Although I have not yet had the pleasure of hearing the earlier volumes, this one gives us a worthwhile selection of works, three in first recordings. Covered are a spectrum of some seven pieces written over a substantial time period between a youthful 1917 and the fullest maturity of the mid-late-'40s. There is not surprisingly a growth to be traced from a Nordic romantic-lyric stance to more radically chromatic effusions, but most always a sprinkling of tonal memorability. As the liner notes make clear, Langgaard starts with a musical vision more than a formal sequencing.

These are pieces written not so much for immediate performances (many were not in fact performed publicly until after his death) as for the sake of a personal expressive outlet. And so the music has a kind of inner deepness more than an audience pleasing demeanor. There is often enough a virtuoso component and a very personal originality. They are sometimes modernistic in tenor, yet they also have a kind of personal determination that is heedless of the prevailing trends, and that can in fact be quite endearing to hear.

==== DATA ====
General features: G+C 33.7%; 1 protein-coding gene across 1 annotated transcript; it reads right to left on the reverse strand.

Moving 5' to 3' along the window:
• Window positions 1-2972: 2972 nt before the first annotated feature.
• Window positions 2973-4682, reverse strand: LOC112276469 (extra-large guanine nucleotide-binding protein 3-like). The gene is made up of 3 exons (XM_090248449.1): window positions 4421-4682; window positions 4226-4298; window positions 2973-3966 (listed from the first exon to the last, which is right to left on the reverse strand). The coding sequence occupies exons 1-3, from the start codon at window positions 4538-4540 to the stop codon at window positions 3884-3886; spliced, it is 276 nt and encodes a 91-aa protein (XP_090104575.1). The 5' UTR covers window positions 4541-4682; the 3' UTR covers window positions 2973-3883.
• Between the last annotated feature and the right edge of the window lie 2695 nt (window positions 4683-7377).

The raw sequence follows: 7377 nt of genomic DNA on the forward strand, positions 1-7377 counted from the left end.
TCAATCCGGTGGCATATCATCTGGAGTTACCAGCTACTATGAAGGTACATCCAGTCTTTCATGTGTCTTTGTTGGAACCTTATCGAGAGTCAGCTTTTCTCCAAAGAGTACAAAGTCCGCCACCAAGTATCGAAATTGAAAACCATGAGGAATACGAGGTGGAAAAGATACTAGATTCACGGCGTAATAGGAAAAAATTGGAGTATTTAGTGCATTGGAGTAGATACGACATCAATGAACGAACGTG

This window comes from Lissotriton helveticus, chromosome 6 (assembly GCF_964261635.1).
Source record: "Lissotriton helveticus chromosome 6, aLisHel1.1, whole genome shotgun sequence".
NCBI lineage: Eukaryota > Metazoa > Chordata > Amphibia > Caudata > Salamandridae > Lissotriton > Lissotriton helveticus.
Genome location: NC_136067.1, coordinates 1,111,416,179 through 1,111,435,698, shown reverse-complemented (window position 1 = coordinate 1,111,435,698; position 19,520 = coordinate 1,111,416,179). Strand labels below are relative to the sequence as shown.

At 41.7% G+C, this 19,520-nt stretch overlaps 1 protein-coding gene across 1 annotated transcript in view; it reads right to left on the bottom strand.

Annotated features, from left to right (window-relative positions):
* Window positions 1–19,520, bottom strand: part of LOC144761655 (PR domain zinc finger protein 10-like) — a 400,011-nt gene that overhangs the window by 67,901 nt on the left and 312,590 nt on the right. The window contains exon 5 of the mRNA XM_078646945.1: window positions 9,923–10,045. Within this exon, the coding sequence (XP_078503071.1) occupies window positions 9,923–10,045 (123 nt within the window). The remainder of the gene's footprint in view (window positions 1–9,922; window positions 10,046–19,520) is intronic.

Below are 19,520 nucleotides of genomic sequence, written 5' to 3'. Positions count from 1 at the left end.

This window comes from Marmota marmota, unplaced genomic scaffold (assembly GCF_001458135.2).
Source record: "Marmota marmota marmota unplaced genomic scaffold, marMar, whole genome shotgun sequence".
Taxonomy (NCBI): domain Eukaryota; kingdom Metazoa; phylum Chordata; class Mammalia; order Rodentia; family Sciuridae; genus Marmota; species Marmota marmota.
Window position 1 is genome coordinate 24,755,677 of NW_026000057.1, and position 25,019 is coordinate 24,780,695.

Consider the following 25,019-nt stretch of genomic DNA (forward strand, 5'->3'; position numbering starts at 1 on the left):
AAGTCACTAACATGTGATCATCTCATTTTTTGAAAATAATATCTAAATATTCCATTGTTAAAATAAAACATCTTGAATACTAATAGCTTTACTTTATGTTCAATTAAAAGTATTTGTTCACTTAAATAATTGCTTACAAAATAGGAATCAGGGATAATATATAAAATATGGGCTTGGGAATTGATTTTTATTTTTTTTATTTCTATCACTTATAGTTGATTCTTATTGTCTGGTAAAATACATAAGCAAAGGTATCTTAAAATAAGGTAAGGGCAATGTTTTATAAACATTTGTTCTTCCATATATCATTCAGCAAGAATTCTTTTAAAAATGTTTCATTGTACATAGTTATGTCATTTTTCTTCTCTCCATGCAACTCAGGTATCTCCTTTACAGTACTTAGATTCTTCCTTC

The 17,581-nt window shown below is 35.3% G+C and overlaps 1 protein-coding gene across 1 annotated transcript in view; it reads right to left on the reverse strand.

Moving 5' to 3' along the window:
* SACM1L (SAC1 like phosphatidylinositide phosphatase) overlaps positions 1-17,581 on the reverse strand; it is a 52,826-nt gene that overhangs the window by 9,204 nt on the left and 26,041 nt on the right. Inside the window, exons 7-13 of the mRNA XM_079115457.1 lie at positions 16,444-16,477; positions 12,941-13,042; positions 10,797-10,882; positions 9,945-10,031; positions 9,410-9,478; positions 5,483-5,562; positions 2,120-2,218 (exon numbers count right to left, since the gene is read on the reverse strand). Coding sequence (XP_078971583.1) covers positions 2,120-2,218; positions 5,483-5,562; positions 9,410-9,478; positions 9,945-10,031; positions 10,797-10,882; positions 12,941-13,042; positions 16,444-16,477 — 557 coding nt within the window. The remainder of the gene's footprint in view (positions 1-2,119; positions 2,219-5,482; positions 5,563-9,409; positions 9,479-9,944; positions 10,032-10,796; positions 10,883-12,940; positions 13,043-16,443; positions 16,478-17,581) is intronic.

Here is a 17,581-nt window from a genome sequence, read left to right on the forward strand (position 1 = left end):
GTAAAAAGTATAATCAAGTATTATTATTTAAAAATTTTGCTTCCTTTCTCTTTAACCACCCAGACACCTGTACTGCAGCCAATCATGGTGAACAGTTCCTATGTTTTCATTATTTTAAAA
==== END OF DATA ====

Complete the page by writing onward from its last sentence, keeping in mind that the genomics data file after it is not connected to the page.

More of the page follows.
Anyone who seeks the more involved expressive possibilities of the modern period solo piano literature will I believe find in this volume a good deal to like. The performances are near-spectacular and Langaard's pianistic poeticism is not quite like any other.

Listen, do.




Tuesday, July 25, 2017

Franz Liszt, Berlioz Transcriptions, Feng Bian, Piano